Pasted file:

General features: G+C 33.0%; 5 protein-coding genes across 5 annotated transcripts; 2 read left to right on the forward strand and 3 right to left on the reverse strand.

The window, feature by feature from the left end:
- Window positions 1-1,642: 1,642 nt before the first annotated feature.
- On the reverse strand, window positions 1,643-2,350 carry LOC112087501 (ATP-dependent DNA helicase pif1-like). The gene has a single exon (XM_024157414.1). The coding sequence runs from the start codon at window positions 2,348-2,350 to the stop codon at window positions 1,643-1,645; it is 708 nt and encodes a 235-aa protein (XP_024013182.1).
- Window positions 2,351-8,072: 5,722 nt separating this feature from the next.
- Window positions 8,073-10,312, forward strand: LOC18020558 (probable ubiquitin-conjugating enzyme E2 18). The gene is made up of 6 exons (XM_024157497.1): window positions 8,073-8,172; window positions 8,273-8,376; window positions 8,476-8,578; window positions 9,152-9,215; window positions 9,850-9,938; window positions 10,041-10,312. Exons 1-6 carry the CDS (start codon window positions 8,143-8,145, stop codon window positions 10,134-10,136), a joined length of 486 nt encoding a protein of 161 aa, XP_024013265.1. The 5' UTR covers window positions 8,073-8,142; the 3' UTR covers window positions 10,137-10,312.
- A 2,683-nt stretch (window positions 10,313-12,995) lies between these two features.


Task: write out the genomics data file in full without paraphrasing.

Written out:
General features: G+C 33.0%; 5 protein-coding genes across 5 annotated transcripts; 2 read left to right on the forward strand and 3 right to left on the reverse strand.

The window, feature by feature from the left end:
- Window positions 1-1,642: 1,642 nt before the first annotated feature.
- On the reverse strand, window positions 1,643-2,350 carry LOC112087501 (ATP-dependent DNA helicase pif1-like). The gene has a single exon (XM_024157414.1). The coding sequence runs from the start codon at window positions 2,348-2,350 to the stop codon at window positions 1,643-1,645; it is 708 nt and encodes a 235-aa protein (XP_024013182.1).
- Window positions 2,351-8,072: 5,722 nt separating this feature from the next.
- Window positions 8,073-10,312, forward strand: LOC18020558 (probable ubiquitin-conjugating enzyme E2 18). The gene is made up of 6 exons (XM_024157497.1): window positions 8,073-8,172; window positions 8,273-8,376; window positions 8,476-8,578; window positions 9,152-9,215; window positions 9,850-9,938; window positions 10,041-10,312. Exons 1-6 carry the CDS (start codon window positions 8,143-8,145, stop codon window positions 10,134-10,136), a joined length of 486 nt encoding a protein of 161 aa, XP_024013265.1. The 5' UTR covers window positions 8,073-8,142; the 3' UTR covers window positions 10,137-10,312.
- A 2,683-nt stretch (window positions 10,313-12,995) lies between these two features.